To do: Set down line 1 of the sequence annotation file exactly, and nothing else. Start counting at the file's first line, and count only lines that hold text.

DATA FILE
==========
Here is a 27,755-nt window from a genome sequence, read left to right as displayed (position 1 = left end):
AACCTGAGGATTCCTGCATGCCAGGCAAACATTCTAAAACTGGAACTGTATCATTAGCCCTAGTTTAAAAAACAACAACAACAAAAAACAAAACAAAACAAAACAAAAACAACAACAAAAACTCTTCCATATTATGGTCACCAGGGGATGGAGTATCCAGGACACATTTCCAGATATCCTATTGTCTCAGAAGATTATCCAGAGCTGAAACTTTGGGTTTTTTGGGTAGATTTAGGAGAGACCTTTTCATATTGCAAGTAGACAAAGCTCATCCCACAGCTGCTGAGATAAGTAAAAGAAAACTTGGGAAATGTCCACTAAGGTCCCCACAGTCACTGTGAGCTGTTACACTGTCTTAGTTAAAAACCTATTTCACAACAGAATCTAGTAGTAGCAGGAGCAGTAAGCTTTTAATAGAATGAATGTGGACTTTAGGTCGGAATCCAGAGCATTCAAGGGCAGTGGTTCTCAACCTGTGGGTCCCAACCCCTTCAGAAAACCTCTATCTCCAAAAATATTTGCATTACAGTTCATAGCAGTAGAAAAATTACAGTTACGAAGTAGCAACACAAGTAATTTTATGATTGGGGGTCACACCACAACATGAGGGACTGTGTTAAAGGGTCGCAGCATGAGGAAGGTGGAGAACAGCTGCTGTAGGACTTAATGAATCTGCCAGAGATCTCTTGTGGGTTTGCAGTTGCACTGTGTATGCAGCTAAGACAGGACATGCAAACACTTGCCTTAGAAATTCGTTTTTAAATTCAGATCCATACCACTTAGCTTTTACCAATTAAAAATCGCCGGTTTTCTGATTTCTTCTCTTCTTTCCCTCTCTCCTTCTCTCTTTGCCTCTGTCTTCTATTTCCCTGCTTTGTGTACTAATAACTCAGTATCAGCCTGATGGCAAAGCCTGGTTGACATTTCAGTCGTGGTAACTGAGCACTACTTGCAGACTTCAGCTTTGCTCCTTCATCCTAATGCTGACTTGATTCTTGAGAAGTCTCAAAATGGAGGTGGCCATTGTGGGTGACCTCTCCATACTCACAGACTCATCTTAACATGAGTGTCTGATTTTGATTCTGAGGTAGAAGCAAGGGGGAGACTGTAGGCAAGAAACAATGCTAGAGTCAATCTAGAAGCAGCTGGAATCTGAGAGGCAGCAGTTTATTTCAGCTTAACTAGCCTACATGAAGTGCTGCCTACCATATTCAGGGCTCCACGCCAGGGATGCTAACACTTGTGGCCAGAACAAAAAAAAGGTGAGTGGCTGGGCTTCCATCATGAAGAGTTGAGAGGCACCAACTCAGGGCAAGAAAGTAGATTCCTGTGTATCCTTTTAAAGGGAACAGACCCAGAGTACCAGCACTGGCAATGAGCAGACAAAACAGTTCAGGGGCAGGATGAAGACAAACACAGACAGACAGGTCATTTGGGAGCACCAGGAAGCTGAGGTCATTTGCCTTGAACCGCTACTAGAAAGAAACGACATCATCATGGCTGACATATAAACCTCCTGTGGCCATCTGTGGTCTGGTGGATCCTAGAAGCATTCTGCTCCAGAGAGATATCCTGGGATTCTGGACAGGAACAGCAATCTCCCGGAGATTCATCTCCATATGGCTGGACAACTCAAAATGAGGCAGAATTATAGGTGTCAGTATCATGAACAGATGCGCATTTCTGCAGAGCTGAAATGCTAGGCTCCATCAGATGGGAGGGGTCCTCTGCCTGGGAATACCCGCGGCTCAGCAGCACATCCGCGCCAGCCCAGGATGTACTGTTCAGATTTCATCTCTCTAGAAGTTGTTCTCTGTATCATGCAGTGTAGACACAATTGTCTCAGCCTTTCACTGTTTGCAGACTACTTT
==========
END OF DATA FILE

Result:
Here is a 27,755-nt window from a genome sequence, read left to right as displayed (position 1 = left end):